One Vintage Cruiser by Gulfstream trailer is seen framed in the door of another one March. 13 during a show at the Augusta Civic Center. It was the last event that took place at the venue before the coronavirus pandemic forced social distancing measures to be implemented and large gatherings stopped. Kennebec Journal file photo by Joe Phelan Buy this Photo

The sudden cancellations of public and private events due to concerns about the spread of the coronavirus have left the Augusta Civic Center without any source of revenue and on target to lose as much as $400,000 by the end of June.

That amount could grow to $700,000 by Sept. 1, according to officials, and those losses at the city-owned event center will fall onto taxpayers.

Ralph St. Pierre, finance director and assistant city manager, said all events scheduled at the facility up until September have been canceled or postponed, and the auditorium and meeting space has had no income coming in since the middle of March.

A camper show in mid-March was the last major event at the facility. Over the next 30 days, the center had about 20 scheduled events that could have drawn 250 people or more to its main auditorium; and another 14 more such events over the coming three-month period, according to Earl Kingsbury, director of the center.

Canceled events included the 40th annual State of Maine Sportsman’s Show, which had been scheduled for March 27-29, and a March 18 performance by the Harlem Globetrotters.

The losses projected by St. Pierre could change based on how many people are kept employed at the facility.


For now the center’s full-time employees are being paid by the city, under an administrative leave policy in effect for one more week. That policy also applies to other city workers employed in jobs not deemed essential during the coronavirus shutdown.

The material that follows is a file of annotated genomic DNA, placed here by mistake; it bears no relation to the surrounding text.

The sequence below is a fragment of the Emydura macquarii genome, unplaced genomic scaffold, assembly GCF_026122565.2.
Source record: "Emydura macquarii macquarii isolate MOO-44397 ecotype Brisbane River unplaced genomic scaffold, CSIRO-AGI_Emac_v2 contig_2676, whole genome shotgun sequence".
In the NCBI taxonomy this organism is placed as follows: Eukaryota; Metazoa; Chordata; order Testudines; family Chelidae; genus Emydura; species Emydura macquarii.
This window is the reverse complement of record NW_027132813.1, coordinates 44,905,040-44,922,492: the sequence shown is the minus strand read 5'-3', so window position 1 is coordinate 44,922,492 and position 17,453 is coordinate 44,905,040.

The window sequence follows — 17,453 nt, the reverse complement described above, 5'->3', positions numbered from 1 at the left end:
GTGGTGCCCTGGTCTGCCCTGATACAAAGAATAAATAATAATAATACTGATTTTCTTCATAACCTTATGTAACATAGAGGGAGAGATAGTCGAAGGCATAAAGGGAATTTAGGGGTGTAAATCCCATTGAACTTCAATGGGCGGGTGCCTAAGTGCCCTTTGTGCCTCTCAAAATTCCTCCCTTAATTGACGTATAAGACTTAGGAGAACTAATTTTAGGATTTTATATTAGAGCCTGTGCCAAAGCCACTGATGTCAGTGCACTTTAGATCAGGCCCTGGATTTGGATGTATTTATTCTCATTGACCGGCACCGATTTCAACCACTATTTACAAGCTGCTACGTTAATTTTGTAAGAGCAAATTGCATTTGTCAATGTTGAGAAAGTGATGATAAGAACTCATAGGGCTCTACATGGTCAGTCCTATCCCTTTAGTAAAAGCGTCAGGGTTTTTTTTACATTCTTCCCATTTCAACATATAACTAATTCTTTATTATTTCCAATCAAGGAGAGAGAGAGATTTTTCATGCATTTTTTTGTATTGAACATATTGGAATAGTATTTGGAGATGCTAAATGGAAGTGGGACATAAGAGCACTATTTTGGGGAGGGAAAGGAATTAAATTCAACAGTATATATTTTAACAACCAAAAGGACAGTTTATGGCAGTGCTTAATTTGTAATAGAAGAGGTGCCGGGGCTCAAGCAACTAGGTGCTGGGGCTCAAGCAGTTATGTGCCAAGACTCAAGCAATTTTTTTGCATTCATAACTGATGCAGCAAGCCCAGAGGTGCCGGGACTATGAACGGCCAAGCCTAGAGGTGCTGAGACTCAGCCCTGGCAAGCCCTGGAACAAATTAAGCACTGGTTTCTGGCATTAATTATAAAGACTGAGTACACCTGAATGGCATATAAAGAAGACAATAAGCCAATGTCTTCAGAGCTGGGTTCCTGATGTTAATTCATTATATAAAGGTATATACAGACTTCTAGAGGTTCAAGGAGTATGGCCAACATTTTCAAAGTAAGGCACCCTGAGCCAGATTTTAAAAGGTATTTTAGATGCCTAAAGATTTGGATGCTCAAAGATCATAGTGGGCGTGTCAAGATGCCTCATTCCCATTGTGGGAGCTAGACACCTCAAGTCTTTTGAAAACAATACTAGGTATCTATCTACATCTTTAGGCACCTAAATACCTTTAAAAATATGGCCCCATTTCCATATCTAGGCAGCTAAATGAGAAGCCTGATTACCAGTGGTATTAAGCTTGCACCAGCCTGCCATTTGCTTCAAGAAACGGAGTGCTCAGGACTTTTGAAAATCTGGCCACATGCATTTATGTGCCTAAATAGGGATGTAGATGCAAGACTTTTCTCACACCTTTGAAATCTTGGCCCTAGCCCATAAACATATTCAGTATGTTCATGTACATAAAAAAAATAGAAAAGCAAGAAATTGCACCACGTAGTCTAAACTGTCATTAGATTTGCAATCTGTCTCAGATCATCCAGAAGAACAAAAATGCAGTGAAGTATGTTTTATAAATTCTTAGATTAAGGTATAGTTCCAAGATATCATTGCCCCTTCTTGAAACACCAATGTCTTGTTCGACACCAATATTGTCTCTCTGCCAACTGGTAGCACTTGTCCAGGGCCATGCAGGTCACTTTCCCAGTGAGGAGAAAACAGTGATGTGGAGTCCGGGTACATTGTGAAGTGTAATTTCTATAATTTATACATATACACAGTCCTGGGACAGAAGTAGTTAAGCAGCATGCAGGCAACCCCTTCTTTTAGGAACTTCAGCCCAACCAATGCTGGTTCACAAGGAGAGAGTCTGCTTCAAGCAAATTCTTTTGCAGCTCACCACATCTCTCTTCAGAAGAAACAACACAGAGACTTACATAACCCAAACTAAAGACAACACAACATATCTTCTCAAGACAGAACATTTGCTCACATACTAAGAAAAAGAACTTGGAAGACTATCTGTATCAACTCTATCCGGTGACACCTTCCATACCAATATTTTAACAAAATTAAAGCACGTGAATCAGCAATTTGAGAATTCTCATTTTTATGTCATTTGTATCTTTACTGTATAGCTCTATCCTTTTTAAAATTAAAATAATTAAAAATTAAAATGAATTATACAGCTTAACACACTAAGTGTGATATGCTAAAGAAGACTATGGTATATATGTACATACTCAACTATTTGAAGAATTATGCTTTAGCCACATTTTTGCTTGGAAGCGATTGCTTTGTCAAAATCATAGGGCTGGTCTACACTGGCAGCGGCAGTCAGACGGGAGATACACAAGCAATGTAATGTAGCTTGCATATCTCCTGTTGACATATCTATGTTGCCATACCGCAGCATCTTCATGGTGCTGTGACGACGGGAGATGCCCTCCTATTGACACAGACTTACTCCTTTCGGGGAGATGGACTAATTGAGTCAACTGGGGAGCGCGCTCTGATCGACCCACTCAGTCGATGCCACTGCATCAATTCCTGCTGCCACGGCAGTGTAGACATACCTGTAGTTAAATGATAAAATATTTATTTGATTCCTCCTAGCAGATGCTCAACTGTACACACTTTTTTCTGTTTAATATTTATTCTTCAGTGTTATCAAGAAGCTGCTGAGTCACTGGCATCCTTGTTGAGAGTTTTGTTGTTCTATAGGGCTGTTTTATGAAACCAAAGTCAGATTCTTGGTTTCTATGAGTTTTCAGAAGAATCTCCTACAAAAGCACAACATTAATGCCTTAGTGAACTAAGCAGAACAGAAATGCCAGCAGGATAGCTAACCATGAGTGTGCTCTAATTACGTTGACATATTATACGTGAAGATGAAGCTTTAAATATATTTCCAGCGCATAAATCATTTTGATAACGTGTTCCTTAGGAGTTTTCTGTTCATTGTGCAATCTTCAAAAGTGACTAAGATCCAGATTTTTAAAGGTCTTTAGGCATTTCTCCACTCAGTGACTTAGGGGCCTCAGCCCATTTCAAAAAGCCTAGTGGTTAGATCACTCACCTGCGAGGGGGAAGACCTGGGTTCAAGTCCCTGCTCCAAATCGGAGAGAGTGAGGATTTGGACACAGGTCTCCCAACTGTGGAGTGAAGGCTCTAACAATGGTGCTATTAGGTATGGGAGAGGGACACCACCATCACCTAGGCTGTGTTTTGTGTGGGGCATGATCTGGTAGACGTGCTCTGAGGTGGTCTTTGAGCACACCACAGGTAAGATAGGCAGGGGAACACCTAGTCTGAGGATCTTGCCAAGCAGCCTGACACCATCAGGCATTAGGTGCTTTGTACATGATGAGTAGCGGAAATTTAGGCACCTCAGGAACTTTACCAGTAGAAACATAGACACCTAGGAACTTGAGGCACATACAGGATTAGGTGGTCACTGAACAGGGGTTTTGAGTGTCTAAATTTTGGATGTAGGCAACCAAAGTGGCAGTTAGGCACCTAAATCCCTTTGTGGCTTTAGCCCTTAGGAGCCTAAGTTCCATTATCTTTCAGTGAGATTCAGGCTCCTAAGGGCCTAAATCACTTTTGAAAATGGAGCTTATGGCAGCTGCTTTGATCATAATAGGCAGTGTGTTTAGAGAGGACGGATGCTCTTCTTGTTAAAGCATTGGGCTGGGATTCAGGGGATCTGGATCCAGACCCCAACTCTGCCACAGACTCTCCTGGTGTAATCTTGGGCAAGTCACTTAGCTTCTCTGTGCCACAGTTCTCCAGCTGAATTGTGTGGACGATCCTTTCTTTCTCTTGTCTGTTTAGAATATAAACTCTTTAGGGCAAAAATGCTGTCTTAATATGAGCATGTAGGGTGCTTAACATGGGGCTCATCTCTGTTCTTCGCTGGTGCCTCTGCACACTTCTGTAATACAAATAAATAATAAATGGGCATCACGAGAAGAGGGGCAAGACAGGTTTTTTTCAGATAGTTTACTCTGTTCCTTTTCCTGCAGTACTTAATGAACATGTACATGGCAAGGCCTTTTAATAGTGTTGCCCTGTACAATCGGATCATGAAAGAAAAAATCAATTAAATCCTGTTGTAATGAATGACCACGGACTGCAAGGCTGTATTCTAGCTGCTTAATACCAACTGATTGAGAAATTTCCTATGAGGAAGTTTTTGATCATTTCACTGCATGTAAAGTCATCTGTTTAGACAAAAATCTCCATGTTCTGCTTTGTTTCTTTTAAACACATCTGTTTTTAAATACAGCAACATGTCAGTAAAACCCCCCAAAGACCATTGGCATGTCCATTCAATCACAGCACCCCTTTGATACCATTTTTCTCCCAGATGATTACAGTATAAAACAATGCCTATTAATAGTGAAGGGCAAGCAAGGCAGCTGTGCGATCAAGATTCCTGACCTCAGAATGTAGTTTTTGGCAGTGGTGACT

“We’re going to have to make some hard choices about what to do with some of our employees,” City Manager William Bridgeo told city councilors at their April 16 meeting.

Councilors voted 8-0 at that meeting to ask all four members of Maine’s federal congressional delegation to help the city get the center through the coronavirus crisis by allowing federal funds to go to such facilities.

Augusta Civic Center

An empty Augusta Civic Center parking lot seen on April 20, 2020. Kennebec Journal staff photo by Scott Monroe

Currently, publicly-owned buildings aren’t eligible for federal stimulus or Paycheck Protection funds, as some private businesses struggling due to the pandemic are.

“It isn’t a standalone business that can declare bankruptcy, or be eligible for any of the virus stimulus money,” St. Pierre said. “We don’t get the Payroll Protection Act, none of that applies to government. So we are on the hook, and the property taxpayers of Augusta are on the hook for it.”

St. Pierre said the loss would be covered with funds from the city’s undesignated fund balance, meaning that money wouldn’t be available for other purposes, such as for emergencies or to help offset the property tax impact of next year’s budget.


Bridgeo said Bangor and Cumberland County officials, to whom he reached out so they could discuss the issue because they own similar civic centers, plan to ask their boards of officials to adopt resolves identical to Augusta’s, asking the legislative delegation for federal funding help.

At-Large Councilor Darek Grant noted civic centers don’t just benefit the city where they are located, they also benefit the region around them economically and have other important uses. He noted the Cross Insurance Center in Bangor and the Cross Insurance Arena in Portland have been designated as emergency alternative care sites by the state to help Maine’s hospitals handle an anticipated surge in coronavirus patients.

Roger Audette, fire chief and emergency management director, has said the state inquired about potentially using the Augusta Civic Center for an alternative care site, if needed, as well.

“We’re proud to have the Augusta Civic Center here,” Grant said, “but it’s also a building that provides a regional service for pretty much anything that could come our way.”

At-Large Councilor Marci Alexander said it sounds like large public venues will not be reopening for quite some time.

“It’s important our legislative representatives support us on this and we bring this forward,” she said. “Because the civic center’s ability to make income is most likely limited through the end of this year. I think September would be optimistic.”

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